Did you know that August is National Breastfeeding Month and that this week is World Breastfeeding Week? Breastfeeding has some important health implications for both mom and baby. It also has social, emotional and justice implications as well. For example, because only 13% of employers offer paid leave in the U.S., many women stop breastfeeding sooner than they’d planned.
The surgeon general recommends exclusive breastfeeding until six months of age, but this does not often become a reality. According to an article by Sili Reico on Momsrising.com, “28.8% of mothers did not meet their intention to breastfeed at least 3 months. Odds of not meeting intention to breastfeed at least 3 months were higher among mothers who returned to work full time before 3 months.” And, according to Human Rights Watch, the median duration of breastfeeding doubled for all new mothers who used California’s Paid Family Leave program. The added anxiety of making ends meet does not help foster a healthy breastfeeding relationship.
It is important to address the emotional aspect as breastfeeding as well. While we know some mothers and babies benefit from the bonding of breastfeeding, some mothers suffer from postpartum depression, plus the anxiety and pressure of having to provide for their child. The number one reason women stop breastfeeding is the perception that they aren’t producing enough breastmilk to keep their baby healthy. And while in reality only about 1-5% of women cannot produce enough breastmilk to provide for their baby, we do not have research to take into account the effects of stress and anxiety on milk production.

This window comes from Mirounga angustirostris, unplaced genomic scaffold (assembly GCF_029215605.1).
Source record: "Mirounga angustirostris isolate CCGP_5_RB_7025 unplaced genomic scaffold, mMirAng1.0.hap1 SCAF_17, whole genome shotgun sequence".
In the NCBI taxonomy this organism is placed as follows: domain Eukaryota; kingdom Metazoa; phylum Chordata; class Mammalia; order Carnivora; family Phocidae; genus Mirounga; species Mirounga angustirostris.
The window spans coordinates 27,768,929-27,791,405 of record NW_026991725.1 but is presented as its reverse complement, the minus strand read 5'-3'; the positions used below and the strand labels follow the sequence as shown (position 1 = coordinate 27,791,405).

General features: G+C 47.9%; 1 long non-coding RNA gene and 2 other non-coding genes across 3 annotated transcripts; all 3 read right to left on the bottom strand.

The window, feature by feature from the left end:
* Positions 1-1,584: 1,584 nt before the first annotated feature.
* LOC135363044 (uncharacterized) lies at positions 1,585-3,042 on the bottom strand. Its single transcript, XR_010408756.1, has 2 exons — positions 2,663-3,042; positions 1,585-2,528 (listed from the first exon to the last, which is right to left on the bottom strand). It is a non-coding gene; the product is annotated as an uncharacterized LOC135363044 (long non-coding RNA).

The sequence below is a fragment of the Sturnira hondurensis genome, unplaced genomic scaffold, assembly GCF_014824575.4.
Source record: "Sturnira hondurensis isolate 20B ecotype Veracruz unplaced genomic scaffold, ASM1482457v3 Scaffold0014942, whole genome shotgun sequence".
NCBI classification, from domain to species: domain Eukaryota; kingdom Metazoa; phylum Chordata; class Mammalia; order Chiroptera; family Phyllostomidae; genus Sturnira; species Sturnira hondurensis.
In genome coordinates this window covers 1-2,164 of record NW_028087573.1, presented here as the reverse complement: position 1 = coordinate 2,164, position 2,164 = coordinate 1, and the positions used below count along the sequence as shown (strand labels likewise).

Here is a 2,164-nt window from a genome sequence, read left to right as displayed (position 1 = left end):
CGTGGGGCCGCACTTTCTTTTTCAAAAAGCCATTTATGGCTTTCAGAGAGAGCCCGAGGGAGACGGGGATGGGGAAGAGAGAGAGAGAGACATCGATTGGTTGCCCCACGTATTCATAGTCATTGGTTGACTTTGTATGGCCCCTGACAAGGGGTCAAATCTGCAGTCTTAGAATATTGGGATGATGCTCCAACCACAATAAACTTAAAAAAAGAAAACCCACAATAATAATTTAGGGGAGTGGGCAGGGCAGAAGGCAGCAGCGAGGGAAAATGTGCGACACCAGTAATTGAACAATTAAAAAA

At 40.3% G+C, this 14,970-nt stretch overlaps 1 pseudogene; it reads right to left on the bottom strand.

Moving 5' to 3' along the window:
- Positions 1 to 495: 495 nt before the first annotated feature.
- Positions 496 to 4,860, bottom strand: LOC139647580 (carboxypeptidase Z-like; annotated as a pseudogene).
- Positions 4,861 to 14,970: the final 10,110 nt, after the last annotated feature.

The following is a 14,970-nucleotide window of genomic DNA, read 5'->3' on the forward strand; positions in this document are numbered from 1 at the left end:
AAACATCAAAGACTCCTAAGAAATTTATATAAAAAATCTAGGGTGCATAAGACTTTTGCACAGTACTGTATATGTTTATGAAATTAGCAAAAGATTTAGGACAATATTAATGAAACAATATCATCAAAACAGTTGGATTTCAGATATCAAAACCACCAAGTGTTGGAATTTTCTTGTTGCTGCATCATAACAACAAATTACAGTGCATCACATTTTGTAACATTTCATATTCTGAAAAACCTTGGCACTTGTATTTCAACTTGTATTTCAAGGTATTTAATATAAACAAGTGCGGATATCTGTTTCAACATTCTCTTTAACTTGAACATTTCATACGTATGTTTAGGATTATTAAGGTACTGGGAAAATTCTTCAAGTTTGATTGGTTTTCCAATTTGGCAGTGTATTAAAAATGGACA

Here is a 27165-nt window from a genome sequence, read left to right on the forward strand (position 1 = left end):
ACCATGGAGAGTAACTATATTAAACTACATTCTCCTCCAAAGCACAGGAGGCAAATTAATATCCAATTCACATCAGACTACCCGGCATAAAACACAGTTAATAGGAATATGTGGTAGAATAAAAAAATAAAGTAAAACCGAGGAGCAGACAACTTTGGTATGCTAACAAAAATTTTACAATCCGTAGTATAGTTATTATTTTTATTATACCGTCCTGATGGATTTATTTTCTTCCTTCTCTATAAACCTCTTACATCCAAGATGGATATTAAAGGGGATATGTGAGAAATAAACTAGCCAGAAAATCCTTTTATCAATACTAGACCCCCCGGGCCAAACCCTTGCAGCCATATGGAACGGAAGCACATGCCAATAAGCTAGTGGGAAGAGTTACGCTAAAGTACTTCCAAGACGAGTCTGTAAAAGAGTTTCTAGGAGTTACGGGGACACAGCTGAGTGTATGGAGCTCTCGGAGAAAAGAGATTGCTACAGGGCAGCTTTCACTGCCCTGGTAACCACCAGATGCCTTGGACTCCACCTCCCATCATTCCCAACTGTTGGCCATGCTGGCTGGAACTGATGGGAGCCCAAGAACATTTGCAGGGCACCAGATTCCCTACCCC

There are many opinions and studies on the impacts of breastfeeding, but an essential aspect of a healthy breastfeeding experience is for the mom to have the support and tools she needs. Here is a list of resources put together by PHW’s former program, the Breastfeeding Collaborative. It is a good starting point to find resources to support breastfeeding moms. It is also essential that we, as faith communities, affirm and support breastfeeding moms, dispelling any stigmas that may still surround breastfeeding in our communities, and offering them comfortable spaces to breastfeed. Here is a breastfeeding statement your congregation may be interested in adopting.
This month, you may also be interested in tuning in to momsrising.com’s twitter conversations about various breastfeeding topics, Wednesdays at 2 p.m., using the hashtag #WellnessWed. They will also be keeping their website and blog updated this month with real stories of the successes and struggles of breastfeeding. If you know a breastfeeding mom, or a mom struggling to or unable to breastfeed, offer her some encouragement, and consider helping connect her with some of these resources and networks of support so she knows she is not alone.